Carl Bower

Andrew Goodwin, AIA, is the editor-in-chief of Public, a new magazine focused on public interest design. Goodwin is a San Luis Obispo, Calif.–based architect and co-founder of Conscious Build, which launched the magazine in 2014, and he is the 2015 president-elect of AIA California Council Central Coast Chapter. “Architects have the opportunity to create multiple stories of impact through just one created space,” he says.

In Public, my goal is to create compelling editorial features that center on what we call “impact design.” It’s design that’s for people, by people. This movement is about catalyzing change, which requires us to step outside of our four walls and see other people’s communities, economies, and environments. I was brought up to believe that sustainability is a three-legged stool: economic, environmental, and social responsibility. And this philosophy of sustainability has become foundational to almost every architecture firm out there in the last 20 years.

Of the three legs of the stool, social responsibility is starting to eclipse both the economic and the environmental arguments. Why? Because if people are first supported in terms of culture and community, then their economic well-being and environmental contributions will follow. The private sector maintains its realm as a self-sustaining system. But people in the private sector can still see the impact of good design on others.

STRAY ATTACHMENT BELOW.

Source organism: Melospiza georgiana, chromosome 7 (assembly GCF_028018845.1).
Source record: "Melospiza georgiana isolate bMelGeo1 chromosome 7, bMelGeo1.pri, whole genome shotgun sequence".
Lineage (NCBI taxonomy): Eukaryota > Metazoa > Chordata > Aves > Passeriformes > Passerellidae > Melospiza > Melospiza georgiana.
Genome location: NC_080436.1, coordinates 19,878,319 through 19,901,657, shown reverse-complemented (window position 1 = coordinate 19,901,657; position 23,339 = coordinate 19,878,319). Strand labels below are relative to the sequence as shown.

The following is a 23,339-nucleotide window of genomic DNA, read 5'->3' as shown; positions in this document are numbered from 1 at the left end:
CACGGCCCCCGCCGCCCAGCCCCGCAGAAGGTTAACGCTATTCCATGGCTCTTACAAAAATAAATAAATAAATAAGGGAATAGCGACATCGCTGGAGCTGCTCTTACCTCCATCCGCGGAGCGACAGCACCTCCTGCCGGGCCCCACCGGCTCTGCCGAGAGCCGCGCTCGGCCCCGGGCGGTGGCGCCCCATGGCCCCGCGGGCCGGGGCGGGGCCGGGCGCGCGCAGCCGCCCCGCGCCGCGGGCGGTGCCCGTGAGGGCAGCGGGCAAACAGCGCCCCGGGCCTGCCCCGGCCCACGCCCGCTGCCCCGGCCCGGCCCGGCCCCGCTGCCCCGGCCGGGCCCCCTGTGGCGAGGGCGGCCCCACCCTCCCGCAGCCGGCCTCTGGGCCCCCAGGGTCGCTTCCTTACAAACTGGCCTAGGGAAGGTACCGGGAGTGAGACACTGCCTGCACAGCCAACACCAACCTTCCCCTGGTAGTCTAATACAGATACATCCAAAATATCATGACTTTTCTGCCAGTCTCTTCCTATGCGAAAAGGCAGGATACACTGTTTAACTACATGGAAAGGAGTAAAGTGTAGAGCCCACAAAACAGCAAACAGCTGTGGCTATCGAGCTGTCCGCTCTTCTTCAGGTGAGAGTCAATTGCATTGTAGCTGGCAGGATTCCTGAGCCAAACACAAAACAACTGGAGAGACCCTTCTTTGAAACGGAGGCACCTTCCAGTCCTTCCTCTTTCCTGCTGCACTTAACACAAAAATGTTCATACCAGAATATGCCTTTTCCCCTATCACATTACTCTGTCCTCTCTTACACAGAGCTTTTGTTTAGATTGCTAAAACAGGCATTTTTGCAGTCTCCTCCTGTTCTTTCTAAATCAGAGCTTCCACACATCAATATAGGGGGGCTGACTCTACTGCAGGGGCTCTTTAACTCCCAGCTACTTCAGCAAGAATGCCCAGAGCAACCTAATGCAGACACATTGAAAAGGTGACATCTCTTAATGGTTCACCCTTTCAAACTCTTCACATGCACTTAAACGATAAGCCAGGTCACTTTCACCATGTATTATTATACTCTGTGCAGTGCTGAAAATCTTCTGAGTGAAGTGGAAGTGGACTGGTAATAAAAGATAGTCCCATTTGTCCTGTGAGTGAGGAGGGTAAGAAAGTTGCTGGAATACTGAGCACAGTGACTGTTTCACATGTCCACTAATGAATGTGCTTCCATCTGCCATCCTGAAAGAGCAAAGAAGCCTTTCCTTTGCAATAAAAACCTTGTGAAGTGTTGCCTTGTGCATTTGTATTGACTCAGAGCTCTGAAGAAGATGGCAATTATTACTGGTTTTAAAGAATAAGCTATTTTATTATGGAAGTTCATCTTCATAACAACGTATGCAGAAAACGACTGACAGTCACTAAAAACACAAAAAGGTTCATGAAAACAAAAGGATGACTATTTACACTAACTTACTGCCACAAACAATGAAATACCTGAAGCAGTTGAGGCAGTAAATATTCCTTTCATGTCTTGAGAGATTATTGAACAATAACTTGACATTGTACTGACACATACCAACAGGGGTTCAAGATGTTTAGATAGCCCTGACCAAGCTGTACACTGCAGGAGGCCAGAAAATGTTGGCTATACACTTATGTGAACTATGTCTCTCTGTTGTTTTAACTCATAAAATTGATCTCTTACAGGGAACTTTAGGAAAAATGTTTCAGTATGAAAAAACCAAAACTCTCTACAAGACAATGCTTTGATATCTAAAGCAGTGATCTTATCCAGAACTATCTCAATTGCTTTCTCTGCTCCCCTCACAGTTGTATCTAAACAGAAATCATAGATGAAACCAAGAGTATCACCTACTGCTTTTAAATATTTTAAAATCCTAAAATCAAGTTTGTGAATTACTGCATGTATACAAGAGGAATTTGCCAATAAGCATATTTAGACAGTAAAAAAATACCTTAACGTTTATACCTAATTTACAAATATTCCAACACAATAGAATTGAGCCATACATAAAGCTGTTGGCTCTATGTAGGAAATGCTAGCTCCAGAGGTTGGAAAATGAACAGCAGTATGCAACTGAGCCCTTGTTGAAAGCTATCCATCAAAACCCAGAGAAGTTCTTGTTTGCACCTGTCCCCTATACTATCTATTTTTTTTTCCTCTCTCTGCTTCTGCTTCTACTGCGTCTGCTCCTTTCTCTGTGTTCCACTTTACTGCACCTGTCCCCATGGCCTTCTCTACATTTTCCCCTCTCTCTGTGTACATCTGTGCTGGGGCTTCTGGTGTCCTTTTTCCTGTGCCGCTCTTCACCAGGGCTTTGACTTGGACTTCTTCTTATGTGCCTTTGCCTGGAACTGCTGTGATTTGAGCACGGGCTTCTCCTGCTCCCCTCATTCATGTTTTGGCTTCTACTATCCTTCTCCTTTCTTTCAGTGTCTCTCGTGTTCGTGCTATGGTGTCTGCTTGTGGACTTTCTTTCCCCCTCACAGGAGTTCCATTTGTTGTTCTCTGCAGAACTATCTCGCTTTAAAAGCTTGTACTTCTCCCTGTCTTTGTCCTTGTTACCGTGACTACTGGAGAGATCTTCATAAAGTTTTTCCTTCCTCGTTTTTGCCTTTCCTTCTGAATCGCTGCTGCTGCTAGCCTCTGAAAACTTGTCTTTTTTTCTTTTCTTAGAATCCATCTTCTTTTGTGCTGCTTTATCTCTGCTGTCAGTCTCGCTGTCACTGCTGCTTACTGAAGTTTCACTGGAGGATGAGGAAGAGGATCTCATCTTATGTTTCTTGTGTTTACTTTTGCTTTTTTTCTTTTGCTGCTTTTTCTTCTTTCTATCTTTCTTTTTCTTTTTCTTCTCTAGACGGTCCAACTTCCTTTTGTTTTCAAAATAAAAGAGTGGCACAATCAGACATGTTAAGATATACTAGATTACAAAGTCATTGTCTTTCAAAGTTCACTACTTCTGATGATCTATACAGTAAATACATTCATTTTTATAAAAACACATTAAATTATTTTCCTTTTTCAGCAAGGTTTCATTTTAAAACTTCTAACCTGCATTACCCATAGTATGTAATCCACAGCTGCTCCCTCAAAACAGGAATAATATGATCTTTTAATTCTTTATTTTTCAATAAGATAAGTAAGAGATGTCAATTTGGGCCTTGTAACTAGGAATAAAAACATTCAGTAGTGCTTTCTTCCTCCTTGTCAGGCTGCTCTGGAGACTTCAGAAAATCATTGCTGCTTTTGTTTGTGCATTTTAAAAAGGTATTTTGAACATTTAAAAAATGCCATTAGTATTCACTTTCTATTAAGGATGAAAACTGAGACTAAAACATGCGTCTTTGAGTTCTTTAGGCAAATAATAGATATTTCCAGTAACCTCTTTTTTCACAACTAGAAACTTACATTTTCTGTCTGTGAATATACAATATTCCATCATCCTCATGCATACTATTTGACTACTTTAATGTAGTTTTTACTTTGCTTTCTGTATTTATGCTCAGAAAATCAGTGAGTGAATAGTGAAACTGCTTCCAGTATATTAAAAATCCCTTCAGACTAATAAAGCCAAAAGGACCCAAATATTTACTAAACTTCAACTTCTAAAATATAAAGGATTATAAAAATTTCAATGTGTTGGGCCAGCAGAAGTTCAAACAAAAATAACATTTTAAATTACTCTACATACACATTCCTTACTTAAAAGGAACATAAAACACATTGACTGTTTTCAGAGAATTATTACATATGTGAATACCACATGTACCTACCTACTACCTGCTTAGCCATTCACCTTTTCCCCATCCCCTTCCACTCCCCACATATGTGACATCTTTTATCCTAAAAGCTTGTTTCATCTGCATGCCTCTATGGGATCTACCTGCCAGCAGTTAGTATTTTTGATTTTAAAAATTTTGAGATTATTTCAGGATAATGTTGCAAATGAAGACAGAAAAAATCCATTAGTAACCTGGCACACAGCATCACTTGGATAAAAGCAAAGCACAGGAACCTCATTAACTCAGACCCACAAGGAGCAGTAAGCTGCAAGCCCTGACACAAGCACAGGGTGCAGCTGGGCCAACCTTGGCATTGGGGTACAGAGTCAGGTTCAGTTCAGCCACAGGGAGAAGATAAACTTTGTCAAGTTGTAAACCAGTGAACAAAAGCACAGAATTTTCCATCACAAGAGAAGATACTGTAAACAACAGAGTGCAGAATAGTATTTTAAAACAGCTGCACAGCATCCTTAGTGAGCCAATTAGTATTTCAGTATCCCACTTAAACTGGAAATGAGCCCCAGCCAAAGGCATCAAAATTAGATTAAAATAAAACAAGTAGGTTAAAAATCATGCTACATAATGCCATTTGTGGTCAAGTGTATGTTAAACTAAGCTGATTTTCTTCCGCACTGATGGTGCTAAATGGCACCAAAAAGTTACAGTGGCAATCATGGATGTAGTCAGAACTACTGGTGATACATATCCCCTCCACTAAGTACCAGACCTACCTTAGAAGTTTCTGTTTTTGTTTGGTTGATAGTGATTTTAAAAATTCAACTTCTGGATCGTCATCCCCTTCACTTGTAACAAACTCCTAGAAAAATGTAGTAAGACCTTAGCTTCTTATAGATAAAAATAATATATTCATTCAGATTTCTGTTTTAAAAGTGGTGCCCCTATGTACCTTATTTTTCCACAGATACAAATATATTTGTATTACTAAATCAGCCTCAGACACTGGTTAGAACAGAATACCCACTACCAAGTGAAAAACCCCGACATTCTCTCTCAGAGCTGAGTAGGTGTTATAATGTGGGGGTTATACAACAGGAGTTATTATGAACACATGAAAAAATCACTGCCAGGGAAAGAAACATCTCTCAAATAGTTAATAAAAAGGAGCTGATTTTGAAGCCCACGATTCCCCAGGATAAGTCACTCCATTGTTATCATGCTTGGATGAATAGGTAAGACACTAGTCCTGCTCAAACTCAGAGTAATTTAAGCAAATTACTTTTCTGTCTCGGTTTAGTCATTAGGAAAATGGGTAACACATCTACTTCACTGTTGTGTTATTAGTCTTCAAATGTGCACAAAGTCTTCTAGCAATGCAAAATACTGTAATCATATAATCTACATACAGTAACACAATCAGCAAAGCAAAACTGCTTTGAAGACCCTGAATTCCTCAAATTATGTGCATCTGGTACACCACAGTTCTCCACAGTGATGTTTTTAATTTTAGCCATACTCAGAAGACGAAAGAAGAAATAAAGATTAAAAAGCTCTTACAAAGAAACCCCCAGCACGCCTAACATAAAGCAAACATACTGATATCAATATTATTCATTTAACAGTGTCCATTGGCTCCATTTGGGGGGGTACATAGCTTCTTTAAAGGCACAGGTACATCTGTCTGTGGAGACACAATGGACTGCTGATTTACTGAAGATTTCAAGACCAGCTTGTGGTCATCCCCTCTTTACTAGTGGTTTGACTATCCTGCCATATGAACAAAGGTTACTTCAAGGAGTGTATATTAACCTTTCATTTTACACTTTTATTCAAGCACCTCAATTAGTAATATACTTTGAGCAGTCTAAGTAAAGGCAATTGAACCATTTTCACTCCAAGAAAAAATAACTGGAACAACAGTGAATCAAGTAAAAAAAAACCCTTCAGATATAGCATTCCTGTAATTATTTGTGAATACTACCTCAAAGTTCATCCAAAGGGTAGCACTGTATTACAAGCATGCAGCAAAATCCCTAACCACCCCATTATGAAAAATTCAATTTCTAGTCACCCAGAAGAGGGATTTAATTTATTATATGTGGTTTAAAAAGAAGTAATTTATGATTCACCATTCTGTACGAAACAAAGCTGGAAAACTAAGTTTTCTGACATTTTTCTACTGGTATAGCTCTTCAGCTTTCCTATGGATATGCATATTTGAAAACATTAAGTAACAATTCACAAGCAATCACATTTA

We need to look for ways to market the impact of sustainable design so that it retains the spirit of a social movement while effectively and measurably increasing awareness and, ultimately, action. The hardest parts of the movement are the definitions we use for words. The more we can draw in real examples of so-called “humanitarian design,” “public interest design,” or “human-centered design,” the sooner we can start to combine those terms under one larger, definitive principle.

There are a lot of what I call “slashers” coming out of school now—architects/designers—and I think impact design is area of expertise that is suited for them. You can be writers, designers, advocates, fundraisers, project managers, teachers, and architects all at the same time. What has helped me as an editor is my architecture training. Architecture is about analytical problem-solving. Looking at the challenge of launching a magazine, it’s really no different than the challenge of launching any other creative and purpose-driven endeavor. —As told to William Richards